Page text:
The recent mesothelioma death of 18-year-old Pasadena High School student Austin Lacy proves that this aggressive cancer is affecting people of all ages. Although mesothelioma is typically found in adults over the age of 50, a growing number of young people are being diagnosed. Sadly, people who are diagnosed with asbestos-related mesothelioma have a life expectancy of less than two years. There is no cure for the disease, but expensive tests and medical treatments may be required. Many mesothelioma victims and their families have successfully turned to an asbestos lawyer to help them secure compensation to pay medical bills. As the latest mesothelioma death illustrates, even our young children are vulnerable to this deadly disease.
Mesothelioma is commonly associated with hazardous work environments created by negligent companies. Certain industries, such as the automotive, railroad, and mining industries frequently exposed workers to dangerous levels of asbestos. As a result, hundreds of thousands of innocent workers experienced asbestos-related health complications. Many of them lost their lives to mesothelioma or asbestos lung cancer. Since companies have a duty to provide safe working environments for employees, a large number of mesothelioma lawsuits have ended in large settlements.
A study by the Asbestos Disease Awareness Organization recently revealed that the average age of people diagnosed with mesothelioma is steadily dropping. A record number of teens and young adults are being diagnosed. As the Pasedena-Star News reports, at just 18 years of age, Austin Lacy lost his live to the incurable cancer. A few weeks before his tragic death, the Mayo Clinic in Arizona discovered that Lacy suffered from mesothelioma. Tumors filled the chest and restricted the blood flow of this standout football star. He complained of feeling fatigued, which is one symptom of mesothelioma cancer. Other symptoms include coughing, fever, and weight loss. Doctors struggled to diagnose Lacy, because mesothelioma symptoms are often mistaken for flu symptoms and can lie dormant in the body for up to 50 years. Even in Lacy’s case, where doctors discovered mesothelioma early on, it was still too late to save the young man’s life.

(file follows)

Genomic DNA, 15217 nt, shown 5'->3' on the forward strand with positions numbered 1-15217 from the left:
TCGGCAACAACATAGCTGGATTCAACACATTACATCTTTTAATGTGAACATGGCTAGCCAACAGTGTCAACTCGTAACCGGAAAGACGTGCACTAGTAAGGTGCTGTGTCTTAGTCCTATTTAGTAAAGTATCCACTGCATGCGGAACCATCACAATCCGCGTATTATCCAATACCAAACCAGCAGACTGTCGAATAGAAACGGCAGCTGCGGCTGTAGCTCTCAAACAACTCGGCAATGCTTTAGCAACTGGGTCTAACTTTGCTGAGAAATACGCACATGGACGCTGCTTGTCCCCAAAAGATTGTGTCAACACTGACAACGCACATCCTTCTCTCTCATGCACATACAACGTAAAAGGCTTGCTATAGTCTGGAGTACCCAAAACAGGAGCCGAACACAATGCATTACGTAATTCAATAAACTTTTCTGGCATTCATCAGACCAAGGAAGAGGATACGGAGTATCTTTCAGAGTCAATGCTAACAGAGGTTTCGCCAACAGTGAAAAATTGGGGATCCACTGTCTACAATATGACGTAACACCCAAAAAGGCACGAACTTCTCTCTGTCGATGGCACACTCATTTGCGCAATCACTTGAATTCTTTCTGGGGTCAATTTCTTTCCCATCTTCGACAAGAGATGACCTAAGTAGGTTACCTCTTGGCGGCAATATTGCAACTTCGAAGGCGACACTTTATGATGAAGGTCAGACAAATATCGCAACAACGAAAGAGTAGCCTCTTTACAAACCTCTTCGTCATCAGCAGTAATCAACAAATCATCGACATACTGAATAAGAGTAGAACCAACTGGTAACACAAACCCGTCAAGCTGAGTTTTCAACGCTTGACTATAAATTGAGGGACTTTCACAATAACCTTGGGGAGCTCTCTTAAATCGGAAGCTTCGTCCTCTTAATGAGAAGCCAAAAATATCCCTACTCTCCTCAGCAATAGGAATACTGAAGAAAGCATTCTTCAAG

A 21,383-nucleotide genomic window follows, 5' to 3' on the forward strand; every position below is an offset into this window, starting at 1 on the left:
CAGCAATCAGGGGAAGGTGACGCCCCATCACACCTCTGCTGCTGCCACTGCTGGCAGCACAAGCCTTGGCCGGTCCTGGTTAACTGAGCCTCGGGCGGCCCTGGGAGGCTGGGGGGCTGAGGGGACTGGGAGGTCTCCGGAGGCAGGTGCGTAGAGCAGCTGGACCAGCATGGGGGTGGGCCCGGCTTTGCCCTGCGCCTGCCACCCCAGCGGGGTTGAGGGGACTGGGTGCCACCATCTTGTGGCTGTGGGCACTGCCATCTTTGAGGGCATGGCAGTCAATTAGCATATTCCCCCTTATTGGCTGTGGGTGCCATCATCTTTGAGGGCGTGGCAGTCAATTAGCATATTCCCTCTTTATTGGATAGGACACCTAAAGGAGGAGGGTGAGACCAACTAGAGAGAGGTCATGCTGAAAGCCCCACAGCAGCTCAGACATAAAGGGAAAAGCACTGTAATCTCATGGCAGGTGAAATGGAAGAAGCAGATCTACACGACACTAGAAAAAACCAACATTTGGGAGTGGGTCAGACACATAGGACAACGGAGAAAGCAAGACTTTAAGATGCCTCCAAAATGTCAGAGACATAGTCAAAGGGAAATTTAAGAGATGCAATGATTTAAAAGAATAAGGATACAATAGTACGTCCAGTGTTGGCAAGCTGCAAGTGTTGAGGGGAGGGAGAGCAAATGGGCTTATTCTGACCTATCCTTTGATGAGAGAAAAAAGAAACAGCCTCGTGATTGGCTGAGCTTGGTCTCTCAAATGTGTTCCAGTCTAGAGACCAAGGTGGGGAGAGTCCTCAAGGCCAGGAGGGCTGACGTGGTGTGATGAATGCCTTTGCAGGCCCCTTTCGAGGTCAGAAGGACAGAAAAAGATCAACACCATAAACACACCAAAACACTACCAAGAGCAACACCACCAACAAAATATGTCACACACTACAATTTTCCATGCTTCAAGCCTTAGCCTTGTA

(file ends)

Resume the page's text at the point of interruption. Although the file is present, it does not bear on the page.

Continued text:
Children and young adults throughout the country may already have been exposed to dangerous asbestos levels that threaten their lives. Secondary asbestos exposure can occur when a family member breathes in asbestos from their loved one’s clothing. As soon as asbestos particles are inhaled, they can start to infect the cells and turn into cancer. However, since decades usually pass before mesothelioma is diagnosed, many youths may not realize that they are suffering from mesothelioma.
Schools pose a potential asbestos-related health risk to students. An Indiana
school building is being demolished this summer because it contained dangerous
asbestos fibers. Just like private companies, schools that put students
in harm’s way by exposing them to asbestos can be liable for their
negligence. Proper renovations can help shield students from the threat
of an asbestos-related cancer.
Certain summer jobs may also expose students to the risk of asbestos exposure. Executives in California and Massachusetts have been charged with child endangerment relating to the illegal removal and disposal of asbestos. In both cases, teenage workers removed asbestos without proper training or equipment. Their work put them at risk for serious illnesses, including asbestosis, mesothelioma, and asbestos lung cancer.
Although these teens many have to wait 50 years to find out if they have an asbestos-related disease, they have the law on their side. Negligent companies cannot knowingly expose workers to the dangerous risk of asbestos without being held accountable. Our mesothelioma attorneys will continue to fight for the rights of mesothelioma victims, young and old.